Richard Wagner

Leipzig, 1813 — Venice, 1883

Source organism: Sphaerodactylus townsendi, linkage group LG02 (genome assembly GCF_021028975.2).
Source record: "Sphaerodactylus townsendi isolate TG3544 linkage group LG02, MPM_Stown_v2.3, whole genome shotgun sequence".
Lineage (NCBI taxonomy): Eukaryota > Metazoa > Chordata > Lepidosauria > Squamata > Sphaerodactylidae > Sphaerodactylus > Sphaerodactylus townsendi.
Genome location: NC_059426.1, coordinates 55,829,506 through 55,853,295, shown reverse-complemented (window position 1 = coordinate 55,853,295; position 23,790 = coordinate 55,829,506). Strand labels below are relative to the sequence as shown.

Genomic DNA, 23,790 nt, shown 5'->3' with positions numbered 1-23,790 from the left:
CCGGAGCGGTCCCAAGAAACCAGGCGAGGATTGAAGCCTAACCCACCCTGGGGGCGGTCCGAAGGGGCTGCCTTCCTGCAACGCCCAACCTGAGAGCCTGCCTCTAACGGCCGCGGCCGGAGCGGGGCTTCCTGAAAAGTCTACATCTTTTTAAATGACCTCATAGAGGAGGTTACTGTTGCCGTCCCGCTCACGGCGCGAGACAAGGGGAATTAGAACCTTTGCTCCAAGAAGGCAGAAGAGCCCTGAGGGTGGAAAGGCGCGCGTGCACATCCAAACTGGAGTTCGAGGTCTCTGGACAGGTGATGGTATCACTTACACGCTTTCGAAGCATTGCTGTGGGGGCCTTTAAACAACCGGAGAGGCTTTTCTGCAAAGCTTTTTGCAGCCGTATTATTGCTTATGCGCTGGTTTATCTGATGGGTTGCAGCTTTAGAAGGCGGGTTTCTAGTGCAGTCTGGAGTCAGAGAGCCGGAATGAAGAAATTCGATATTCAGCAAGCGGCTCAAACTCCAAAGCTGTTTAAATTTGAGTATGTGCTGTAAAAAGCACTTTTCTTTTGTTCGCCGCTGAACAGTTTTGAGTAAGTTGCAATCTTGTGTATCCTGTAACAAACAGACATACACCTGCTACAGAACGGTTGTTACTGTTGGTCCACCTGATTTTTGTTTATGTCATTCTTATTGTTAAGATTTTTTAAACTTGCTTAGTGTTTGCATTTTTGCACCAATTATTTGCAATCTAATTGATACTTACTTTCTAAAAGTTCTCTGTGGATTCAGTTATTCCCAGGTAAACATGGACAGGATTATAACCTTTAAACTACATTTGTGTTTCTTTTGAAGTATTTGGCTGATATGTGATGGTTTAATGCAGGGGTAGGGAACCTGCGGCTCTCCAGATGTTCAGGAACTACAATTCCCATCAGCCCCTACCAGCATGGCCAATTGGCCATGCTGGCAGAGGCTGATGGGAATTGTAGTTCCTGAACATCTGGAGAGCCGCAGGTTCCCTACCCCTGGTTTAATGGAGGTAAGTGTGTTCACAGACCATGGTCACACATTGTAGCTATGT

From the time he was a young child, his family travelled frequently, living for the theatre; in fact, you could say that Wagner was practically born in a theatre. In Dresden, he had a walk-on role in Der Freischütz by Weber, a close family friend at the time. From that point on, Wagner knew he would be a man of the theatre. And like many German Romantics, he cultivated a love for the Greek tragedians, Shakespeare, and Goethe. At the same time, he shared his contemporaries’ love for the Middle Ages—legends that, for him, represented a rediscovery of Norse heritage, in contrast to Italianate tendencies. It should come as no surprise that Wagner became his own librettist, seeing himself as much a poet as a composer, a complete man of the theatre who would make the “Gesamtkunstwerk” (total work of art) his life’s goal. His first true success came in 1842, in Dresden, with Rienzi; Wagner was director of the opera house. He already had two works under his belt: The Fairies and The Ban on Love. The Flying Dutchman also premiered in Dresden, the following year. Wagner embraced every socialist idea floating around. He was also at the barricades alongside Bakunin during the uprising of 1848, leading to his imprisonment and exile. He had already begun his main work: The Ring of the Nibelung, better known as the Tetralogy or simply The Ring. He put a great deal of thought into musical theatre, taking on a mammoth theoretical task, which he set forth in Opera and Drama and A Communication to My Friends. Brought up on the French grand opera of Meyerbeer and Halévy, Wagner composed his first masterpieces—Tannhäuser and Lohengrin— back to back. The first premiered in Dresden in 1845; the second, in absentia due to exile, in Weimar in 1850, under the baton of his friend and unwavering defender, pianist and composer Franz Liszt! He experienced some financial trouble, which was somewhat lessened thanks to his friendship with young prince Louis II of Bavaria, who adored him. Wagner then found himself in Munich where his Tristan and Isolde (1865) and The Mastersingers of Nuremberg (1868) premiered. In 1876, the Tetralogy, a work 25 years in the making, inaugurated his first Festival in Bayreuth, in his theatre that revolutionized the milieu: with the orchestra under the stage, the audience was directly face-to-face with the singers. As he wrote: “music is the template, theatre is the engine.” Finally, in 1882, came Parsifal, the only opera truly designed for his now sacred temple. He died in Venice less than a year after the premiere of his final opus.